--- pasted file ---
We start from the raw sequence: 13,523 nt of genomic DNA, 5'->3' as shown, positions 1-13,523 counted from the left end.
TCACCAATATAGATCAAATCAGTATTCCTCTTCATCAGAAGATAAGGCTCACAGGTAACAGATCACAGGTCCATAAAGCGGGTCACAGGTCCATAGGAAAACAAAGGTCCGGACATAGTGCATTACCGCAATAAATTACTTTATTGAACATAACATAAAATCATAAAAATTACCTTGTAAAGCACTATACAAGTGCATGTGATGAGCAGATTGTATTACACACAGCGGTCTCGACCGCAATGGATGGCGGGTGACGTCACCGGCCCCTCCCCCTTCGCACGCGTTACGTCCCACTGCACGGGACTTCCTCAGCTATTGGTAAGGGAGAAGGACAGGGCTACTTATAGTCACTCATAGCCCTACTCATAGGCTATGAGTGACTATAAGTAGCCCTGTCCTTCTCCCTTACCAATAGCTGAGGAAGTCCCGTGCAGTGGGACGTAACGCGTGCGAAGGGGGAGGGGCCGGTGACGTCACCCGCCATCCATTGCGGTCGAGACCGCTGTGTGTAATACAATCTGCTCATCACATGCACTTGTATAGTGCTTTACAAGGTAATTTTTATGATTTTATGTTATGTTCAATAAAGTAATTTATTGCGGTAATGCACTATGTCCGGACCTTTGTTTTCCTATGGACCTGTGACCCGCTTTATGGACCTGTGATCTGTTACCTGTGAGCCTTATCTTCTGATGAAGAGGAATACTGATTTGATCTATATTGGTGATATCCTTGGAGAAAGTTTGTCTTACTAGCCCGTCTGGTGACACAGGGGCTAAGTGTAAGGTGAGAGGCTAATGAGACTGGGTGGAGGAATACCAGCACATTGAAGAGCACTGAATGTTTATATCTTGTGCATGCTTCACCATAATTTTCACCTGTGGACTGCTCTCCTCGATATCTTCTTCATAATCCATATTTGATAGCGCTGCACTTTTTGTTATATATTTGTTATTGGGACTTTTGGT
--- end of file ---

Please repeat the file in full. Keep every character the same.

We start from the raw sequence: 13,523 nt of genomic DNA, 5'->3' as shown, positions 1-13,523 counted from the left end.
TCACCAATATAGATCAAATCAGTATTCCTCTTCATCAGAAGATAAGGCTCACAGGTAACAGATCACAGGTCCATAAAGCGGGTCACAGGTCCATAGGAAAACAAAGGTCCGGACATAGTGCATTACCGCAATAAATTACTTTATTGAACATAACATAAAATCATAAAAATTACCTTGTAAAGCACTATACAAGTGCATGTGATGAGCAGATTGTATTACACACAGCGGTCTCGACCGCAATGGATGGCGGGTGACGTCACCGGCCCCTCCCCCTTCGCACGCGTTACGTCCCACTGCACGGGACTTCCTCAGCTATTGGTAAGGGAGAAGGACAGGGCTACTTATAGTCACTCATAGCCCTACTCATAGGCTATGAGTGACTATAAGTAGCCCTGTCCTTCTCCCTTACCAATAGCTGAGGAAGTCCCGTGCAGTGGGACGTAACGCGTGCGAAGGGGGAGGGGCCGGTGACGTCACCCGCCATCCATTGCGGTCGAGACCGCTGTGTGTAATACAATCTGCTCATCACATGCACTTGTATAGTGCTTTACAAGGTAATTTTTATGATTTTATGTTATGTTCAATAAAGTAATTTATTGCGGTAATGCACTATGTCCGGACCTTTGTTTTCCTATGGACCTGTGACCCGCTTTATGGACCTGTGATCTGTTACCTGTGAGCCTTATCTTCTGATGAAGAGGAATACTGATTTGATCTATATTGGTGATATCCTTGGAGAAAGTTTGTCTTACTAGCCCGTCTGGTGACACAGGGGCTAAGTGTAAGGTGAGAGGCTAATGAGACTGGGTGGAGGAATACCAGCACATTGAAGAGCACTGAATGTTTATATCTTGTGCATGCTTCACCATAATTTTCACCTGTGGACTGCTCTCCTCGATATCTTCTTCATAATCCATATTTGATAGCGCTGCACTTTTTGTTATATATTTGTTATTGGGACTTTTGGT